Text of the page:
Michele Carlo

Jun 15, 11 Michele Carlo

City you live in:
The best on the entire planet: Brooklyn, Nueva York, USA

Occupation and why?
I’m a writer and performer because they are the only two things I seem to be any good at!

A regular day consists of?
Juggling my day and night jobs. During the day, I work in production at a fashion ad agency. At night, I’m either doing a performance or a reading or going to support someone else’s performance or a reading. It’s like how some people do the game “Second Life”. Only my “second life” is a reality.

How do you define success?
When time and money are balanced and in sync. Because usually when you have money you have no time; and when you have time, you have no money. Validation, recognition and respect also help.

What has been your biggest challenge?
Making the transition into being a fully, self-supporting writer and performing artist. For example, I thought the hard job would be writing “Fish Out Of Agua” but what I’ve learned is writing the book was the easy part. The real work is promoting your book which you basically have to do entirely by yourself, because unless you already are a celebrity, your publisher will give you a month of publicity support max and then they’re on to their next books. So besides social networking, and trying to get as much press and as many readings and storytelling performances as I possibly can, I’m also working on an hour-long solo show based on “Fish Out Of Agua” for the theatrical and college circuits that will debut later this summer.

What advice would you give a Latina who wants to follow in your footsteps?
Don’t give up, no matter what your creative (or any kind of) dream is. If you have a burning desire to do or create something, it was put in your heart for a reason. I remember this poster for the School of Visual Arts that ran when I was trying to get into art school. It had a picture of a window grating with the caption “Paul Gauguin worked for a bank until he was 35 it’s never too late.” I agree, it’s always better to try than to deny yourself.

What’s on your bucket list?
I don’t have one. I keep filling and emptying mine as life goes along.

I am proud to be Latina because:
No other people on Earth are as diverse racially, demographically or geographically. I believe that we are the future of this planet and a voice that is only just beginning to be heard globally.

How do you get your Latin fix?
Familia. The best way.

Spanglish, English, Spanish?
English and Spanglish. I didn’t grow up bilingual, so I joke that I’m one-and-a-half lingual.

My favorite Latina stereotype is:
The fundillo. Absolutely. Even us skinny minnies will have un fundillo. Ironically, the first story I ever published was about mine.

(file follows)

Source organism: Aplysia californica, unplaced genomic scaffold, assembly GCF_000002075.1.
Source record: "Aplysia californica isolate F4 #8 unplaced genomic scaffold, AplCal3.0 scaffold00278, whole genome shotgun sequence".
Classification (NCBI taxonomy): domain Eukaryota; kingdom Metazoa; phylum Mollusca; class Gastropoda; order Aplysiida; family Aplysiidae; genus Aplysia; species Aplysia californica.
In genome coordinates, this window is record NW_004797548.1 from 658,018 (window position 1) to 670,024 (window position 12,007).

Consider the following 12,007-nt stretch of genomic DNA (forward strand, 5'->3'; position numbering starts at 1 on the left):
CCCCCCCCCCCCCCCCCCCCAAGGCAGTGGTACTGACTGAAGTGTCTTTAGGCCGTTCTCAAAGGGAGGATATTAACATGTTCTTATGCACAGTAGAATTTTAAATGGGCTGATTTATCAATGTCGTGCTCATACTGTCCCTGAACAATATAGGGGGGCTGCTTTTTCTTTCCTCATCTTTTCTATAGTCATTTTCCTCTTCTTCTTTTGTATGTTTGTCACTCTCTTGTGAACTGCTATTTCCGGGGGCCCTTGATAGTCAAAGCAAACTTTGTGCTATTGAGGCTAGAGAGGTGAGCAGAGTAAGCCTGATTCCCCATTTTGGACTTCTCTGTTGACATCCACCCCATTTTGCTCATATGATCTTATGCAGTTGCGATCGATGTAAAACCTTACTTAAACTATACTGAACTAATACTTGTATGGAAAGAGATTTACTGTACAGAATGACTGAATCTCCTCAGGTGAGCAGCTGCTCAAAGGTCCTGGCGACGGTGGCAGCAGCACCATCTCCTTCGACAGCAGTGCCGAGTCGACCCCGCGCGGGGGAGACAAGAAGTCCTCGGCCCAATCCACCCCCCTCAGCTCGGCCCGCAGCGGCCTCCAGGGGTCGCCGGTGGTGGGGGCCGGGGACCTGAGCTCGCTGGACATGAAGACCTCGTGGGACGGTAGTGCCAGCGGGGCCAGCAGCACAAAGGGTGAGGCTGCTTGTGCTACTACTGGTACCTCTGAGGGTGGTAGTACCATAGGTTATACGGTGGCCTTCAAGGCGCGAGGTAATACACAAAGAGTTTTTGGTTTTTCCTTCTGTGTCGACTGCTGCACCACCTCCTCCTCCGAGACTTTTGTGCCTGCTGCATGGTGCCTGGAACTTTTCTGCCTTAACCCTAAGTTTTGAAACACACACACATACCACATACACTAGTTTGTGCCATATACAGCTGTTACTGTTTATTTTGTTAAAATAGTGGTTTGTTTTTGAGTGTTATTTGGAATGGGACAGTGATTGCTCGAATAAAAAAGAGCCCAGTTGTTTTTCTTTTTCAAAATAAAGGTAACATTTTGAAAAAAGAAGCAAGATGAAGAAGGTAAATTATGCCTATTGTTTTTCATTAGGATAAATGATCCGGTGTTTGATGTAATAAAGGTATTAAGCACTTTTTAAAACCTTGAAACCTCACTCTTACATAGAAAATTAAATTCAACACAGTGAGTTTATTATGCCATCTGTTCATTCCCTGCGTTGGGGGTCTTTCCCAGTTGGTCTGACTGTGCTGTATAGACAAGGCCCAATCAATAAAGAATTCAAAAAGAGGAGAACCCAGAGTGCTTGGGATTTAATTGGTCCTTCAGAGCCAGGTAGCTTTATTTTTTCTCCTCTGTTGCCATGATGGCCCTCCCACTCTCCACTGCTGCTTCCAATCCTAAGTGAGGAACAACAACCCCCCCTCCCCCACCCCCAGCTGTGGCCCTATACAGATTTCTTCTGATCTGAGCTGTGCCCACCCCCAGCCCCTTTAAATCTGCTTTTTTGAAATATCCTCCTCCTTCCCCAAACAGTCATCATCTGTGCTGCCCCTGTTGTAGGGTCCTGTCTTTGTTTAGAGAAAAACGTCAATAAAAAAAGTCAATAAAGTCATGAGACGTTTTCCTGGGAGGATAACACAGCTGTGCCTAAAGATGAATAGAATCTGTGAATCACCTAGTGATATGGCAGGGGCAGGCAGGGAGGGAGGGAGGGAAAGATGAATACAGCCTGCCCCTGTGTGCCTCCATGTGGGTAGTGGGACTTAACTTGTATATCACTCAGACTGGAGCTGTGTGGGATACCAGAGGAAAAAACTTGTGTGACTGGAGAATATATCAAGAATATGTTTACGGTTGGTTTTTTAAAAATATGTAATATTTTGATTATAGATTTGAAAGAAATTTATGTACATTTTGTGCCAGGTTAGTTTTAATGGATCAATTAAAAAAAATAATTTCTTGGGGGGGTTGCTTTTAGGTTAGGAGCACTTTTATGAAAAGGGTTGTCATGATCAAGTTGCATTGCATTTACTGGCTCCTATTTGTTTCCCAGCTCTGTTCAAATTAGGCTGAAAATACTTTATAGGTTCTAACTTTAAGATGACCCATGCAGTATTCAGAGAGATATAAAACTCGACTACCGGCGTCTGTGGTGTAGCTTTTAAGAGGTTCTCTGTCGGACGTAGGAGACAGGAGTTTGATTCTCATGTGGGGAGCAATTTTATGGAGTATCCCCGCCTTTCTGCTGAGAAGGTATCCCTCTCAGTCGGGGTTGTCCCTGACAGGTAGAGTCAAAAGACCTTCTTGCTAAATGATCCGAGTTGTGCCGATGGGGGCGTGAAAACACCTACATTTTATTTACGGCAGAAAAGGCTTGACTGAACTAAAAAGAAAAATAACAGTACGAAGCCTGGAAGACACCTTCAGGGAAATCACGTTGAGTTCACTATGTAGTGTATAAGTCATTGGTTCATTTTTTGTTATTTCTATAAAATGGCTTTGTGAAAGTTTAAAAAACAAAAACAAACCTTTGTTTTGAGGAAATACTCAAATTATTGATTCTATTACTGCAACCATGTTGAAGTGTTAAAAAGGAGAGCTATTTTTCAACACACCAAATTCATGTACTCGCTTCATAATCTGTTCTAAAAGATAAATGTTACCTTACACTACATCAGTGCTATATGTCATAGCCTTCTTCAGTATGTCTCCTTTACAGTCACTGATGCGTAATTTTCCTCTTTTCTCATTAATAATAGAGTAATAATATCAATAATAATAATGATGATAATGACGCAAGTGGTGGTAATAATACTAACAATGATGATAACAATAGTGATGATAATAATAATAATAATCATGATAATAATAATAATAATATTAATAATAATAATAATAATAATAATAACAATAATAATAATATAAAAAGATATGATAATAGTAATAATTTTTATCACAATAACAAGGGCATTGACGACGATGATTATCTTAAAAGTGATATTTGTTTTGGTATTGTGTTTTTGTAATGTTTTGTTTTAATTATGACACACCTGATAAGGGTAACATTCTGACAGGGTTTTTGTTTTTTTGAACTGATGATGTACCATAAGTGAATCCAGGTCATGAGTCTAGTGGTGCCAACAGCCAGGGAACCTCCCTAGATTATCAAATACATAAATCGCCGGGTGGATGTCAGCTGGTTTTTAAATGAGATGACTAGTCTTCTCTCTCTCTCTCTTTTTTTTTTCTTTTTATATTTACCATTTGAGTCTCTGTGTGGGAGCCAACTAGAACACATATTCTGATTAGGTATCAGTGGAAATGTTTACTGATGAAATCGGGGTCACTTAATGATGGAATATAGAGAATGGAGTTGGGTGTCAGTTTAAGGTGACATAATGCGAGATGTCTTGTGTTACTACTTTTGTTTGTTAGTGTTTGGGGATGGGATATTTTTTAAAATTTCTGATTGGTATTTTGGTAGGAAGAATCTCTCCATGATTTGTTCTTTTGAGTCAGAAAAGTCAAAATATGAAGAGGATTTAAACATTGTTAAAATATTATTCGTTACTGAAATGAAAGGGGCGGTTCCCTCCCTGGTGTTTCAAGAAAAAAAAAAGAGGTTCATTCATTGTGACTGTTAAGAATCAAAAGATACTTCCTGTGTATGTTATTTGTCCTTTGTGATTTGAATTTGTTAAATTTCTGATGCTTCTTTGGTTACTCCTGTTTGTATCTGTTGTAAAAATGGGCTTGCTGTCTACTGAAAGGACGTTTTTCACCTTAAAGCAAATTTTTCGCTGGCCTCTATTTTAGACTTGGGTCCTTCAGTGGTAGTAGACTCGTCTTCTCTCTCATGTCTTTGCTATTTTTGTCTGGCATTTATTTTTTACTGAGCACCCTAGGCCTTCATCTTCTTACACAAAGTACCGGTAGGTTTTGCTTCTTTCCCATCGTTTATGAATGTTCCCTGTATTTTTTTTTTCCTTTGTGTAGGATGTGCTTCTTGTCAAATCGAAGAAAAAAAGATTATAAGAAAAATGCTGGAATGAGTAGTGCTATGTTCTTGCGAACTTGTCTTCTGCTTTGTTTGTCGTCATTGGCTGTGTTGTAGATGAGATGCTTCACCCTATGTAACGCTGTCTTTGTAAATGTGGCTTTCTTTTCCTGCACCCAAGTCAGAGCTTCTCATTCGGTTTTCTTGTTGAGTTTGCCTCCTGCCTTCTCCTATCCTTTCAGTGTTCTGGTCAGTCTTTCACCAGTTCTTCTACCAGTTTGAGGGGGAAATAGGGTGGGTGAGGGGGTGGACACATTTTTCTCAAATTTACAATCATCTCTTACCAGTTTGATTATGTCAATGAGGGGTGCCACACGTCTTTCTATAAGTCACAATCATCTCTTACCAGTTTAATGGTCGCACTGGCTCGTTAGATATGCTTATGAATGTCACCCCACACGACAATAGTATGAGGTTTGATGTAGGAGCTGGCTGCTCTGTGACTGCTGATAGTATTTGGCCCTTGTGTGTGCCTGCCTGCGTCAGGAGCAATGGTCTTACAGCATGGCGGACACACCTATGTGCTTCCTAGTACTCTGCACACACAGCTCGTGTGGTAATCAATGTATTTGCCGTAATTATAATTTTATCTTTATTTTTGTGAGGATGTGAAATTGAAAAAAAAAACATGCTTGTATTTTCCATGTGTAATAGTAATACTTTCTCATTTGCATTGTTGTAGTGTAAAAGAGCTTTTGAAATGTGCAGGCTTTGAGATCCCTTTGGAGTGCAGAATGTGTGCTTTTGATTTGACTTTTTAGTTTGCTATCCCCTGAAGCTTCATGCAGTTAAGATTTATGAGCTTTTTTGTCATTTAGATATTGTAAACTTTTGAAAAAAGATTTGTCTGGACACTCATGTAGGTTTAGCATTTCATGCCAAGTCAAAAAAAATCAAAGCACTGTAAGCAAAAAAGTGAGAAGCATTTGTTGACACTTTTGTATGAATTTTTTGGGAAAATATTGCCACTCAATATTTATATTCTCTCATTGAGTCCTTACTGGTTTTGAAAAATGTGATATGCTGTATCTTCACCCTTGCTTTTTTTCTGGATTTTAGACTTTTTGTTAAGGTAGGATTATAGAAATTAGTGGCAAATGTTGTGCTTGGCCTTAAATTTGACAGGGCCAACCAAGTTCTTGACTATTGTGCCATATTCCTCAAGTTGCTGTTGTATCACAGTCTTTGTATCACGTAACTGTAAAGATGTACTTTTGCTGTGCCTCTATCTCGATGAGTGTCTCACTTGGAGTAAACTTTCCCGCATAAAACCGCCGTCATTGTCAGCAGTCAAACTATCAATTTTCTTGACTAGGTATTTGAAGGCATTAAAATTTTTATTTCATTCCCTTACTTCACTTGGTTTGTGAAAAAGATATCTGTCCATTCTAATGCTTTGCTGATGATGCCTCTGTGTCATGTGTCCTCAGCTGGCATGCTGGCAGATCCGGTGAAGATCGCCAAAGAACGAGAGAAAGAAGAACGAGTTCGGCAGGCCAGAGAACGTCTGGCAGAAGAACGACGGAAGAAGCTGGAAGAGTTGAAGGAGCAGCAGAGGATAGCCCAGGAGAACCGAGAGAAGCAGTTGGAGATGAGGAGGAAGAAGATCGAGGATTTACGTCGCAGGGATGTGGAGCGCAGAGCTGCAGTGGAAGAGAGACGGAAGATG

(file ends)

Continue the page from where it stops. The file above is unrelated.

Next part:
Best advice from mami and/or abuelita:
“Dime con quien tu andes y te digo quien tu eres.” It’s true. If you’re around negative, unmotivated, fault-finding stagnant complainers, you’ll be the same. If you want to walk on a higher road, you need to find companions who are already on that same path.

Favorite home remedy:
What my cousins used to call “Puerto Rican Nyquil”: A cup of hot water, lemon juice, a tablespoon of honey and a shot of dark rum. Along with a couple of aspirin and some Vicks Vaporrub on your chest—adios resfriado (o monga, lol)!

Favorite Quote
My abuela also used to say this. I don’t know how to say it in Spanish, but the paraphrased English translation would be: “At 20 you have the face God gave you. At 40 you have the face Life made you. At 60, you have the face you Deserve. That’s scary, isn’t it? But when you look at some people, you can see that it’s all too true!

[fun]♦ I can speak English with a believable Spanish accent, but my Spanish sounds totally American. I can also roll my rrr’s for thirty seconds and cross just one eye. Believe me, it’s a talent .[/fun]

[career]♦Publishing my first book last fall, “Fish Out Of Agua: My life on neither side of the (subway) tracks, Citadel Press. Being chosen to do a panel with the PEN American Center’s “World Voices Festival” and to be among NYCs best storytellers representing at “Slam Nation” at the The Philadelphia International Festival of The Arts, both later this month (April). [/career]

[description]“Don’t give up, no matter what your creative (or any kind of) dream is.”[/description]

1 Comment

  1. Thelma T. Reyna /

    Wonderful interview! Michele Carlo sounds like a person full of life, of dreams, and of talent! She’s fulfilling her dreams by dint of very hard work, it sounds like. With that, and the guidance of her wise grandma’s dichos, she’ll be a huge success.

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